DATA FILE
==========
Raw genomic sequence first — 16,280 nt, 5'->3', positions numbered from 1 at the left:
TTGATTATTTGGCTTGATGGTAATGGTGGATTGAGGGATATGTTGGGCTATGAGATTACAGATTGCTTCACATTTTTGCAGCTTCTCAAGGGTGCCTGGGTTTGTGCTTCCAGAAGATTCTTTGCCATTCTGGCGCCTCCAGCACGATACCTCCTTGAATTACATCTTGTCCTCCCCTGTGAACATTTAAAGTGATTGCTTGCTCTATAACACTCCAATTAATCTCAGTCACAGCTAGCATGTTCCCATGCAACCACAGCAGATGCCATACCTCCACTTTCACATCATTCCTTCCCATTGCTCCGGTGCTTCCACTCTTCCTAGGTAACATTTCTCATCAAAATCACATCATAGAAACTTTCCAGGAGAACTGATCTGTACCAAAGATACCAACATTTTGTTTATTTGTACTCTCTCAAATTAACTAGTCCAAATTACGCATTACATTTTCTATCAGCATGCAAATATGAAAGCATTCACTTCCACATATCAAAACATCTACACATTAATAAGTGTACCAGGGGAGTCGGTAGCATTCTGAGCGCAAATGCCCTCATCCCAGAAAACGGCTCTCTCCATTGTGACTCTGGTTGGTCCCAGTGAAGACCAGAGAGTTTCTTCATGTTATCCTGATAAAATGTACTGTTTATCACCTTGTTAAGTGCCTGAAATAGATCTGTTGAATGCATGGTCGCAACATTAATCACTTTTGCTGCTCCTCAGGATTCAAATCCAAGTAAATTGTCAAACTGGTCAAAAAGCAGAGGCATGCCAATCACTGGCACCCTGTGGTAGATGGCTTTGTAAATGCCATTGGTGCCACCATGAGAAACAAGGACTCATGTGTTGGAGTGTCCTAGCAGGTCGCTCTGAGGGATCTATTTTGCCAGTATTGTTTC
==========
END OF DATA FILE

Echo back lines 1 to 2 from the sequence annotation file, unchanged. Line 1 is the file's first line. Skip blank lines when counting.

Raw genomic sequence first — 16,280 nt, 5'->3', positions numbered from 1 at the left:
TTGATTATTTGGCTTGATGGTAATGGTGGATTGAGGGATATGTTGGGCTATGAGATTACAGATTGCTTCACATTTTTGCAGCTTCTCAAGGGTGCCTGGGTTTGTGCTTCCAGAAGATTCTTTGCCATTCTGGCGCCTCCAGCACGATACCTCCTTGAATTACATCTTGTCCTCCCCTGTGAACATTTAAAGTGATTGCTTGCTCTATAACACTCCAATTAATCTCAGTCACAGCTAGCATGTTCCCATGCAACCACAGCAGATGCCATACCTCCACTTTCACATCATTCCTTCCCATTGCTCCGGTGCTTCCACTCTTCCTAGGTAACATTTCTCATCAAAATCACATCATAGAAACTTTCCAGGAGAACTGATCTGTACCAAAGATACCAACATTTTGTTTATTTGTACTCTCTCAAATTAACTAGTCCAAATTACGCATTACATTTTCTATCAGCATGCAAATATGAAAGCATTCACTTCCACATATCAAAACATCTACACATTAATAAGTGTACCAGGGGAGTCGGTAGCATTCTGAGCGCAAATGCCCTCATCCCAGAAAACGGCTCTCTCCATTGTGACTCTGGTTGGTCCCAGTGAAGACCAGAGAGTTTCTTCATGTTATCCTGATAAAATGTACTGTTTATCACCTTGTTAAGTGCCTGAAATAGATCTGTTGAATGCATGGTCGCAACATTAATCACTTTTGCTGCTCCTCAGGATTCAAATCCAAGTAAATTGTCAAACTGGTCAAAAAGCAGAGGCATGCCAATCACTGGCACCCTGTGGTAGATGGCTTTGTAAATGCCATTGGTGCCACCATGAGAAACAAGGACTCATGTGTTGGAGTGTCCTAGCAGGTCGCTCTGAGGGATCTATTTTGCCAGTATTGTTTC